Source: Reprinted with permission from: Secrets for Success, York University Learning Disabilities Program

Understand Your Learning Disability:

  • know how to describe you LDs to teachers and to employers without relying on professional jargon
  • determine how and when you learn most effectively
  • identify accommodations that help you operate more efficiently at school and on the job
  • learn about when, where, and how to seek appropriate support
  • think about the strengths and assets you may have developed because of your LDs (e.g. perseverance, creative problem solving, and determination)

Develop Helpful Life Skills:

  • practice creative and assertive ways to advocate for yourself
  • learn how to use computers and other helpful technological assists
  • write down specific goals to help keep you on track
  • develop the best time and stress management systems
  • learn to accept constructive criticism and don’t permit negative feedback to deter you
  • remain flexible in exploring alternative learning strategies
  • nurture relationships with friends, family, or professionals to exchange support, encouragement, and important feedback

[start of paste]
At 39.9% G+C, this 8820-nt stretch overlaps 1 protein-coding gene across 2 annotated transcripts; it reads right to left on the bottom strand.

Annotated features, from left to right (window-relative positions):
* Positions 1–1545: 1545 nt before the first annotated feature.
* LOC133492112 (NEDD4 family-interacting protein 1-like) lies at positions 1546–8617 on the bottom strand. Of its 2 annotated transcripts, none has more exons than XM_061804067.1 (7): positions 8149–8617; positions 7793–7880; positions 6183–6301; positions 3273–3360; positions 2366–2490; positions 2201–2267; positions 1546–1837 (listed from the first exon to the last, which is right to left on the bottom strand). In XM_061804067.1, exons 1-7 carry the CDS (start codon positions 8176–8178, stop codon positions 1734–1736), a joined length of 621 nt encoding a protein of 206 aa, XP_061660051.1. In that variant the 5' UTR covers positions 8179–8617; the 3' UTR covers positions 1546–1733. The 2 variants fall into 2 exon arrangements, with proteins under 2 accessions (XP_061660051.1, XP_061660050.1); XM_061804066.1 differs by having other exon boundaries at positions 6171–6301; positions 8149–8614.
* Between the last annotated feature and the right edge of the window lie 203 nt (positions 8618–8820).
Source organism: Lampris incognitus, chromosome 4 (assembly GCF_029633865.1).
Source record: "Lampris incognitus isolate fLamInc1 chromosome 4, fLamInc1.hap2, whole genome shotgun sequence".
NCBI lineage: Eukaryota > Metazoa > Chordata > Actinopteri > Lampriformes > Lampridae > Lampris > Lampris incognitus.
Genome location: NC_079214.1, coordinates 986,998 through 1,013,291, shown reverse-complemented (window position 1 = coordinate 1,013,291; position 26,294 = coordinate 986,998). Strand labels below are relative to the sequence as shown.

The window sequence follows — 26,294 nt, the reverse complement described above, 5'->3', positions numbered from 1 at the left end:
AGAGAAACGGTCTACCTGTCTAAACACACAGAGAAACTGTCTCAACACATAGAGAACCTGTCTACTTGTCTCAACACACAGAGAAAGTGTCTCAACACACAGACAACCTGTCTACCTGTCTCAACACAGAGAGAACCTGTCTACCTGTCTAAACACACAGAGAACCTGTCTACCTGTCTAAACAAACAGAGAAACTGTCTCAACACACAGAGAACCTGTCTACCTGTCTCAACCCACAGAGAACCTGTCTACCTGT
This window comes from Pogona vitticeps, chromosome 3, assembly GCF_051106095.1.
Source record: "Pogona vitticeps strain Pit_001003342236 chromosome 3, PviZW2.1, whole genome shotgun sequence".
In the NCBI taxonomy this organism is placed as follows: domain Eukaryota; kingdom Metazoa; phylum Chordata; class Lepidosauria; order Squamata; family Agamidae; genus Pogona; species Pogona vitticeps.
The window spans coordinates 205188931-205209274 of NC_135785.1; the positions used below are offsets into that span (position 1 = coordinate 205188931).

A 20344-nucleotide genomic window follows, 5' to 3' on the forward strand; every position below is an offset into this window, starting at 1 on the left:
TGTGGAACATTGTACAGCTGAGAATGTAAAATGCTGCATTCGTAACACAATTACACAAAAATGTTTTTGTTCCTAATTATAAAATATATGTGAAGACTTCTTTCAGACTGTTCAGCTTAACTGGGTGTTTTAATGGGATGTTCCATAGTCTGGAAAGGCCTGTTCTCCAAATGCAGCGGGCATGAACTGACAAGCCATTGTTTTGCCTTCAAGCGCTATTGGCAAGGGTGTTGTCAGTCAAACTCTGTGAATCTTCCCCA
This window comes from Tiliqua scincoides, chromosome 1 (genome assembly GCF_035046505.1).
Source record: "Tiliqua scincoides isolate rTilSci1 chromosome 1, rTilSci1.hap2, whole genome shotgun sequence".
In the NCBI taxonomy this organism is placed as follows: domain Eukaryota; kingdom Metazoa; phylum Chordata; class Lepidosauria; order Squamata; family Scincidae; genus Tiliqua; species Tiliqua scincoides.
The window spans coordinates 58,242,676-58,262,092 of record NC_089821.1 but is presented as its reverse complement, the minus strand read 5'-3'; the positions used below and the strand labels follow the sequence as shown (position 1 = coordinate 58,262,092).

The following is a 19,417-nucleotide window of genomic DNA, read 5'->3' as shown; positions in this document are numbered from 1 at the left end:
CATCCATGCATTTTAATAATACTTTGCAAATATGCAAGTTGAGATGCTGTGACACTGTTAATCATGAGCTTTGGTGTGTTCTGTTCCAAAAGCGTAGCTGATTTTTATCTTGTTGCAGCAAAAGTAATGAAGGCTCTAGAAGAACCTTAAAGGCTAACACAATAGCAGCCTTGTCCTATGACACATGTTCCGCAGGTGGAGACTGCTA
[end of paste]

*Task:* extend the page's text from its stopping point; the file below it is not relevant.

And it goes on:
Plan Your Career:

  • don’t let other people put a ceiling on your career goals
  • learn about how your skills, interests, and personality relate to career options
  • seek out opportunities for work shadowing, cooperative work terms, and volunteer experiences
  • participate in extracurricular activities and summer jobs that foster skills, confidence, career knowledge, and important contacts
  • research appropriate career information to make informed and timely choices
  • develop creative and effective job search skills
  • be informed about employment equity and human rights legislation
  • contact employment equity officers to discuss equity goals, policies, and procedures of specific companies


  • maintain optimism and hope
  • work hard to achieve goals and persevere over obstacles
  • don’t be deterred if it takes longer to reach objectives
  • many people don’t understand learning differences and jump to the wrong conclusions
  • people with LDs are entitled to educational and job equity